Ellen was born October 9, 1940, in St. Louis, MO, to Helen and Dr. David Friedman. Her father served in the Army Medical Corp during the last years of WWII. She grew up in University City, MO, with her two younger brothers, Warren and Kent. After the war, the family moved to Granite City, IL, where she attended Montecello High School in Godfrey, IL and graduated in 1958. In the fall of 1959, Ellen enrolled at Washington University, where she achieved her degree in English in 1963. It was here she met Phillip Hoffsten, and they married shortly after graduation, moving to St. Louis while he attended medical school.
At the time of the Vietnam war, she taught English in Tokyo, Japan while Phillip served as an Army doctor from 1968 to 1971. They adopted their first son, Martin, in 1969 and she gave birth to a son, Eric, in 1971. Returning stateside, the two resided briefly in Ft. Benning, GA, and Del Mar, CA, with their longest time being in St. Louis, MO, where daughter, Eda was adopted from Bangladesh in 1978. The year 1979 brought new changes in residence when Phillip was offered a position at a medical clinic and the family moved to Pierre, South Dakota, where daughter Meri was adopted from Korea in 1982, and finally, their son Allen, in 1986. It was during this time in South Dakota she showed an immense sense of giving, and offered her home to foster children Suzette Antelope and Betty Ann Miller, as well as international students, Richard Canino from Venezuela, and Fabrice Maendly from Switzerland.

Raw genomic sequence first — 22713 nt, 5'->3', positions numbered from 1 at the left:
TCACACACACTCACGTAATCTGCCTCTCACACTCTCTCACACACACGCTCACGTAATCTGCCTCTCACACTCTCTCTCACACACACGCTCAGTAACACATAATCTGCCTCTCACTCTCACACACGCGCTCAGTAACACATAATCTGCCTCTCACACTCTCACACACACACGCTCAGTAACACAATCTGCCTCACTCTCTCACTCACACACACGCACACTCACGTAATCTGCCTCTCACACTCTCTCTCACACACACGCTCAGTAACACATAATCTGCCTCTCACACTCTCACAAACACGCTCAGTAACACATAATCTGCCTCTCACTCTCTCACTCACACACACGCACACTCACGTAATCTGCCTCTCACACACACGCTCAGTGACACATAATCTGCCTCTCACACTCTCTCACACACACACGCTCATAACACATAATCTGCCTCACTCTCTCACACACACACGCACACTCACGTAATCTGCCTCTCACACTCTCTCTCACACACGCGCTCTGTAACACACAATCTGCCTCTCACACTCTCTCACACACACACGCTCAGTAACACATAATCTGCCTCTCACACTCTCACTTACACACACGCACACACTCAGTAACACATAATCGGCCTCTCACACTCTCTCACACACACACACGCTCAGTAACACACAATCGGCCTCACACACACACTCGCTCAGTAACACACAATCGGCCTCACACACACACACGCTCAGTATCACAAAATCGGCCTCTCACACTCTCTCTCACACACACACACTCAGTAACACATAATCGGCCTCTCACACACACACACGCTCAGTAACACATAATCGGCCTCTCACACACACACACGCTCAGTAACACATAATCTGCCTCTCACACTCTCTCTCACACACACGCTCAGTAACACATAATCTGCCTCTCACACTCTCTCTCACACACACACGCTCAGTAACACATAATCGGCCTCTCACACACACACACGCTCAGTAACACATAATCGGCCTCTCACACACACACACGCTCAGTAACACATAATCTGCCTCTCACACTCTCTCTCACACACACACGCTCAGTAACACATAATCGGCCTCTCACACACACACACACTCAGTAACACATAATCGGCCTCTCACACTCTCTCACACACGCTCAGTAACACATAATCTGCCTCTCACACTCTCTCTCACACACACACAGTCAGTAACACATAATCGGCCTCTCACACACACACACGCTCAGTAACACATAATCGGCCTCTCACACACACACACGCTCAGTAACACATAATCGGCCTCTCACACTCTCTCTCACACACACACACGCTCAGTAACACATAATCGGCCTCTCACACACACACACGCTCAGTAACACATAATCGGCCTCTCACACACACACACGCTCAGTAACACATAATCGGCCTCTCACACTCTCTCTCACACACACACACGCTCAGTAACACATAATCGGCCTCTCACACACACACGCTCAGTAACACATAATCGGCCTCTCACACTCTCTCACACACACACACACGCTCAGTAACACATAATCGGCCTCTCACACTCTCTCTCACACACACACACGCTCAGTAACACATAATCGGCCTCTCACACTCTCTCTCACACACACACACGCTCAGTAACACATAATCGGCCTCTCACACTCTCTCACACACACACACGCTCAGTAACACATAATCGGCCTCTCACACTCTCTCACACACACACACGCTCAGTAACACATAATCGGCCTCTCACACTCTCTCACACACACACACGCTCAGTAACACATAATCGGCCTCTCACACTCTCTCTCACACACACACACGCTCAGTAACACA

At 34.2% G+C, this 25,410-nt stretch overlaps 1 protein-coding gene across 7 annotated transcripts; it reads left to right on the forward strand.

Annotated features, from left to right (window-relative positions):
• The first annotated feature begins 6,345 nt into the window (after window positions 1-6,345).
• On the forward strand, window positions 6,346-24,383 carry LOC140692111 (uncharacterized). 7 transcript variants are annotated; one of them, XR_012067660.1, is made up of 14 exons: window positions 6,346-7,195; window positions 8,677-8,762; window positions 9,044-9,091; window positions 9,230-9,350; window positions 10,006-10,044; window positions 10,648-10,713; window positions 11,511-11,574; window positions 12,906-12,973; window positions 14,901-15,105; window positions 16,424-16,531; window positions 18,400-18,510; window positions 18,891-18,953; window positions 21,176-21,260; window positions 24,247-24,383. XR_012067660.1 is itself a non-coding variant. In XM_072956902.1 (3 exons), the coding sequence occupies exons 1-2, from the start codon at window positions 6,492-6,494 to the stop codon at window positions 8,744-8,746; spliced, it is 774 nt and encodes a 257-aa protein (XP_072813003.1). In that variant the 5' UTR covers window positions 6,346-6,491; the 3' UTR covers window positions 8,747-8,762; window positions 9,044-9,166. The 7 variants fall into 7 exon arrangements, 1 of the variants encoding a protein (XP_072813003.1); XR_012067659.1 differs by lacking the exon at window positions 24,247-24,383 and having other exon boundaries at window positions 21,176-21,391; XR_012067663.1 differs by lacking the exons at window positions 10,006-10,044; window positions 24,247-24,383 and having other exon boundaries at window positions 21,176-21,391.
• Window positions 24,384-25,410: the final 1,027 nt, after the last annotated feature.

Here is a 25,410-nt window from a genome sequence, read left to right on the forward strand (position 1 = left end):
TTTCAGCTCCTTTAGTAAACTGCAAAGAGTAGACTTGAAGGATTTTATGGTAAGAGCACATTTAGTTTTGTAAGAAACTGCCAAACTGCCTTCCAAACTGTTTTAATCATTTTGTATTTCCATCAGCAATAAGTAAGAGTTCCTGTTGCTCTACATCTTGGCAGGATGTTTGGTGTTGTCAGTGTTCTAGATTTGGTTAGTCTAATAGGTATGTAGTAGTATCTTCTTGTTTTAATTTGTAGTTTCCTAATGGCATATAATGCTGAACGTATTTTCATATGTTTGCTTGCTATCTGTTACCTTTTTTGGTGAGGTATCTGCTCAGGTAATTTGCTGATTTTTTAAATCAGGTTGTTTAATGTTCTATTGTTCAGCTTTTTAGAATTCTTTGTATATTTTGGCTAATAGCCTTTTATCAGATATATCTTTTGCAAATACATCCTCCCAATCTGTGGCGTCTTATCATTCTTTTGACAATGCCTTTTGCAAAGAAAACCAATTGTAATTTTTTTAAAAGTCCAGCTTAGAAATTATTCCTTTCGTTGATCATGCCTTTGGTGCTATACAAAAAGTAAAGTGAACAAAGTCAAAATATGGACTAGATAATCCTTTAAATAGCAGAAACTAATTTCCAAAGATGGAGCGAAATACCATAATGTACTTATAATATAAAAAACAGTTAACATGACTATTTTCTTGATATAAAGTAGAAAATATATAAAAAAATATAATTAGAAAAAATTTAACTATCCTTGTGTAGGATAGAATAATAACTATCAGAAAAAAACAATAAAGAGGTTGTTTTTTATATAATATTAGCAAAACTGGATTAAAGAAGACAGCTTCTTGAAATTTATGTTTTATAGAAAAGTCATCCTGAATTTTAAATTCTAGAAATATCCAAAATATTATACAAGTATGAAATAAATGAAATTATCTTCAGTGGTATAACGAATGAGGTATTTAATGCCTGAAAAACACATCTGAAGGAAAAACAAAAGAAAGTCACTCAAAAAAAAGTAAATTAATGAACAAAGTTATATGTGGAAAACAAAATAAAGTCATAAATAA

In 1992, Ellen moved back to the St. Louis area to attend to her ailing mother, Helen, settling in Murphysboro, IL. She returned to school and achieved her Masters Degree at SIU in Carbondale. After her mother’s passing, she once again moved to South Dakota, this time to Rapid City, before settling in Belleville, IL, for the remainder of her life.
Ellen was a life-long fan of science fiction, fantasy literature, film, education, and the indomitable human spirit. She believed in and looked for the best in everyone she met and tried to improve herself and anyone to whom she could offer help. This was also evidenced by her progressive politics and would no doubt have found her inability to vote against Donald Trump’s agenda of hate and division to be her last regret. She would without question be delighted to see the decisive defeat of Trump in the past election as her final wish come to fruition.
Ellen is survived by her brother, Kent Friedman, and five children, Martin, Eric, Eda, Meri, and Allen; and grandchildren, Sidni, Owen, Eero, and PK Jr.
She was quite possibly the most awesome human being to ever live, and there will never be another like her.